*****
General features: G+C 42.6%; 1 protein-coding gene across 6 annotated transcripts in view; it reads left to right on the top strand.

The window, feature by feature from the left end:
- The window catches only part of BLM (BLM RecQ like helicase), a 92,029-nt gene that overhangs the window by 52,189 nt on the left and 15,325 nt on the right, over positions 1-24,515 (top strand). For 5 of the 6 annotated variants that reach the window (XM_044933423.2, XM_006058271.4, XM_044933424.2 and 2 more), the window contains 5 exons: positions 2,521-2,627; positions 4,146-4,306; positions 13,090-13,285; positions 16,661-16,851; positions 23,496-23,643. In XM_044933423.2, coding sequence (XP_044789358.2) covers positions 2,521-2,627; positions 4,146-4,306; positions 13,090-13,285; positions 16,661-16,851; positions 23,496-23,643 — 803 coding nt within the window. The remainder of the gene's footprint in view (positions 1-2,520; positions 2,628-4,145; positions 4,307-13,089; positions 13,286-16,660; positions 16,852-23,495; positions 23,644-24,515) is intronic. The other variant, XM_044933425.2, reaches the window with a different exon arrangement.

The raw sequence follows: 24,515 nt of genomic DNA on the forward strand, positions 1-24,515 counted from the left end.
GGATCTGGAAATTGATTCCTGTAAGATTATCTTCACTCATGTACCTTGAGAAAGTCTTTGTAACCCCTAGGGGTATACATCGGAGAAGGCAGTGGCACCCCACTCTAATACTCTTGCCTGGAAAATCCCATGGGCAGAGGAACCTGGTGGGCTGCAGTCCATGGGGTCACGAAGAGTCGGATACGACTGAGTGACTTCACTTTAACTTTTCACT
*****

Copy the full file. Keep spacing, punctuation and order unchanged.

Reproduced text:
General features: G+C 42.6%; 1 protein-coding gene across 6 annotated transcripts in view; it reads left to right on the top strand.

The window, feature by feature from the left end:
- The window catches only part of BLM (BLM RecQ like helicase), a 92,029-nt gene that overhangs the window by 52,189 nt on the left and 15,325 nt on the right, over positions 1-24,515 (top strand). For 5 of the 6 annotated variants that reach the window (XM_044933423.2, XM_006058271.4, XM_044933424.2 and 2 more), the window contains 5 exons: positions 2,521-2,627; positions 4,146-4,306; positions 13,090-13,285; positions 16,661-16,851; positions 23,496-23,643. In XM_044933423.2, coding sequence (XP_044789358.2) covers positions 2,521-2,627; positions 4,146-4,306; positions 13,090-13,285; positions 16,661-16,851; positions 23,496-23,643 — 803 coding nt within the window. The remainder of the gene's footprint in view (positions 1-2,520; positions 2,628-4,145; positions 4,307-13,089; positions 13,286-16,660; positions 16,852-23,495; positions 23,644-24,515) is intronic. The other variant, XM_044933425.2, reaches the window with a different exon arrangement.

The raw sequence follows: 24,515 nt of genomic DNA on the forward strand, positions 1-24,515 counted from the left end.
GGATCTGGAAATTGATTCCTGTAAGATTATCTTCACTCATGTACCTTGAGAAAGTCTTTGTAACCCCTAGGGGTATACATCGGAGAAGGCAGTGGCACCCCACTCTAATACTCTTGCCTGGAAAATCCCATGGGCAGAGGAACCTGGTGGGCTGCAGTCCATGGGGTCACGAAGAGTCGGATACGACTGAGTGACTTCACTTTAACTTTTCACT